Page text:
In the course of any given day, the number of snap decisions we are called upon to make is staggering. Simply getting to the office in the morning demands decisions about what to wear, when to leave the house, what route to take, where to park the car, and so on. Many of these involve considerable deliberation, especially when something sudden and unexpected happens that interferes with the decisions we would normally have made – the car not starting, high density traffic on our regular route, a meteor striking our office building, etc.
However, the vast majority of our decisions are made on the fly – they seemingly involve no deliberation at all. Should I use the big black coffee mug, or the smaller blue one? Having left the house, do I then go on the paved path, or simply cut through the lawn towards my car? Fiddle with the radio and only then drive, or the other way around? Even more subtle examples are ubiquitous. How should I pick up the coffee mug, left hand, right hand, by the handle, from above? How firmly should I press the toothbrush to my teeth, and when have I brushed sufficiently? How much pressure on the gas pedal would allow me to bypass that geriatric SUV safely? The list is endless.
Most of these decisions seem to involve no deliberation that we are aware of at all, and yet, it seems obvious that we are there, making them. In a sense, they are automatic, and yet, we’re the ones making them. At the very least, it seems to us that we could have done otherwise.
A host of intriguing questions arise when thinking about such actions, the role we play in producing them, and their relation to the clearer cases of deliberate action. One especially pressing question is: what is the rational basis (our reason) for performing these actions rather than others? And, given this basis, are we acting responsibly?
In many of these cases, the natural answer is that acting as we do is merely a function of gut instinct. We look at the coffee mug and simply see that the most appropriate thing to do – given its location and orientation in relation to our body and the organization of the objects around it – is to reach for it thusly. With respect to most of these actions, the vast majority of us are remarkably bad at articulating why the action we perform is appropriate. Even if we do manage to rationalize our action retrospectively, at the time of acting no such reasoning is taking place. Or at least that is how it appears. The action simply feels appropriate. But, why should we trust these feelings?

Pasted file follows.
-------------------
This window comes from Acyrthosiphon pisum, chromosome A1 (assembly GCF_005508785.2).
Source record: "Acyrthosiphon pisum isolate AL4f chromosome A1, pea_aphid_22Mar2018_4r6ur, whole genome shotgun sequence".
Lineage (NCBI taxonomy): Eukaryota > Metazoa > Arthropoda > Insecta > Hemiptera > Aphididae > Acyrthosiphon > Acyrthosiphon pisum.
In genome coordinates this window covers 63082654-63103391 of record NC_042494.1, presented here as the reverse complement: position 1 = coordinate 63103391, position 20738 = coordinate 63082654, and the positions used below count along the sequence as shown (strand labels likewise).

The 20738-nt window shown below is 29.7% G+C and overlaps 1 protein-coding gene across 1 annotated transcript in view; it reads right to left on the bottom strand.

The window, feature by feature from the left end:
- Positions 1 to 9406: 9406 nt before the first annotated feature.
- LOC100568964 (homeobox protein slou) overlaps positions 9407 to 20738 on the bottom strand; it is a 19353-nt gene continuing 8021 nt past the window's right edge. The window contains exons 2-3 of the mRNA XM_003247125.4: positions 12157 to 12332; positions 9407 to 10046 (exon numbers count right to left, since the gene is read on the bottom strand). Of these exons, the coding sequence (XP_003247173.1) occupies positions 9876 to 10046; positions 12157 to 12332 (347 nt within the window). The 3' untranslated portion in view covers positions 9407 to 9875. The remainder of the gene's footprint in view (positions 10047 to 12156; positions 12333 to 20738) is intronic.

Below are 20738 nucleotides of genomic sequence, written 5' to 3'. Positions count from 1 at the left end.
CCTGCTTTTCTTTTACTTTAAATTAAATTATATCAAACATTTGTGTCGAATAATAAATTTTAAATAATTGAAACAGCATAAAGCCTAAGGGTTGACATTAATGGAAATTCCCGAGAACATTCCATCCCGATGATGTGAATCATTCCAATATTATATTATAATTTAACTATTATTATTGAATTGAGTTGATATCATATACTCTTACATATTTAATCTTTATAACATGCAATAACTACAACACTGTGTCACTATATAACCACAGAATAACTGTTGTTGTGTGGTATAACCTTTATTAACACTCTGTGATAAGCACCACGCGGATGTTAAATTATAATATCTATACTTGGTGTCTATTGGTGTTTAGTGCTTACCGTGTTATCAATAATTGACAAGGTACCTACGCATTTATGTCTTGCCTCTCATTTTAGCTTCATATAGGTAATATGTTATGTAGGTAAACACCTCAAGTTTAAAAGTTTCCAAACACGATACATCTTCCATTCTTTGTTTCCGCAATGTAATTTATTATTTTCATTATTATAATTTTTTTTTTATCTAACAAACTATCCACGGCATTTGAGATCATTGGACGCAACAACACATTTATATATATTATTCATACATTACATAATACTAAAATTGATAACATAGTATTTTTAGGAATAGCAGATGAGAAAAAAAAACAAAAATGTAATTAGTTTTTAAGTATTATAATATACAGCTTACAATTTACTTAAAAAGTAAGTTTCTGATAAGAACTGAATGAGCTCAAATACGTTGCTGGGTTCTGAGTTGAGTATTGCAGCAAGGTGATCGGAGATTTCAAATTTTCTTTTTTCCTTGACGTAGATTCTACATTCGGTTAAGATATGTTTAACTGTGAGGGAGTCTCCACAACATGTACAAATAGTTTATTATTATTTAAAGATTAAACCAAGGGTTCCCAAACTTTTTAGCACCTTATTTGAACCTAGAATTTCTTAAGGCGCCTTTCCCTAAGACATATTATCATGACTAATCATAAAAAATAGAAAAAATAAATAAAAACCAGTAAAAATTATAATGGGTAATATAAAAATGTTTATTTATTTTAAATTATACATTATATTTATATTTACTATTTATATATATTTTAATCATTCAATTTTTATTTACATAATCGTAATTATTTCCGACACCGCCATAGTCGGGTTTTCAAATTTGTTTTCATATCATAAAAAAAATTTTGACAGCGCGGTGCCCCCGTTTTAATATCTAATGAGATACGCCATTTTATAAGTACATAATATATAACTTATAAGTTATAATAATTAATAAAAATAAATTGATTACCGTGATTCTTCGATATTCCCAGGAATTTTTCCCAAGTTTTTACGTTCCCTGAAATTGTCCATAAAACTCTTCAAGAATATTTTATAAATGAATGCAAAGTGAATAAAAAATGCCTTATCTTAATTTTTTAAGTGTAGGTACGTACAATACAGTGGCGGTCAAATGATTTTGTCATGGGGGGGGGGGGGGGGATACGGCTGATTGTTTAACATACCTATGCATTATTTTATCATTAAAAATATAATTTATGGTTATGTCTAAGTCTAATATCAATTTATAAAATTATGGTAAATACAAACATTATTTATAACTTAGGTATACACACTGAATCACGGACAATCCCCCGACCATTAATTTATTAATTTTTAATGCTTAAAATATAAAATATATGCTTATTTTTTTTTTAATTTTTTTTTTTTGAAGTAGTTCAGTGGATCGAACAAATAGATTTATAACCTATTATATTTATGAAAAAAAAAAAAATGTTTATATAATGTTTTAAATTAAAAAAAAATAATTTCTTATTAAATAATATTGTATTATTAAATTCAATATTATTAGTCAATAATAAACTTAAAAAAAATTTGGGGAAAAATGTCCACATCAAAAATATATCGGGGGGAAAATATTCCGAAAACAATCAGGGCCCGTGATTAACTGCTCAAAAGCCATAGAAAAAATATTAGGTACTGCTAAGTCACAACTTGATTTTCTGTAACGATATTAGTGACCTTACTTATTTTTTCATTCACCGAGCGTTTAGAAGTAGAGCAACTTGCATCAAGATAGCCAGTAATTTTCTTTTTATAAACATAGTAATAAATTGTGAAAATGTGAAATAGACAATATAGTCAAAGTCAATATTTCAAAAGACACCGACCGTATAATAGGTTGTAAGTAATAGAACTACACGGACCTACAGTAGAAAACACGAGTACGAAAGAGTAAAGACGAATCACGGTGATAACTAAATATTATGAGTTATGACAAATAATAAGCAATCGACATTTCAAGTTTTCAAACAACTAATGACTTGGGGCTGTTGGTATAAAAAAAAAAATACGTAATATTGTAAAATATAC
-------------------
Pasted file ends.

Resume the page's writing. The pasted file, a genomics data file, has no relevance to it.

Though the examples presented seem trivial, a fascinating article by Benedict Carey of the New York Times reminds us that many lives are at the mercy of some people’s feelings. For example, despite the billions of dollars spent on I.E.D. detection technologies, a soldier’s gut instincts are often more reliable, and of course, they are always more readily available. Furthermore, research cited by Carey shows that some soldiers are better than others at detecting I.E.D.s, though they are usually not able to articulate the reasons for their suspicion. With so many lives at stake, a sergeant walking the streets of Mosul simply felt that something was wrong, and called the platoon to halt their advance. Perhaps it was the oddly shaped rock in the pile of rubble in the distance, or the eerie silence resting on a normally bustling market square, or perhaps it was the particular way that the two men off in the corner were shifting their gaze around. Whatever it was, the sergeant’s brain managed to identify it and initiate a threat response. The sergeant simply felt that they were all in danger. Moments later, an I.E.D. exploded. The platoon was safe, but some civilians were tragically killed in the blast.
Our lives are dominated by such instinctive reactions to an ever changing complex environment. We are tremendously good at it. Some of us are even better than others, when it comes to particular domains – expert soldiers, expert chess players, expert drivers. It seems that more often than not we should trust our instincts – it is the responsible thing to do. The question that still resonates is: Why?
Knowledge and Practical Reason
By Jessica Brown, St Andrews University
(Vol. 3, October 2008)
The Natural Philosophy of Agency
By Shaun Gallagher, University of Central Florida
(Vol. 2, February 2007)
Decision-Making: A Neuroeconomic Perspective
By Benoit Hardy-Vallée, University of Toronto
(Vol. 2, November 2007)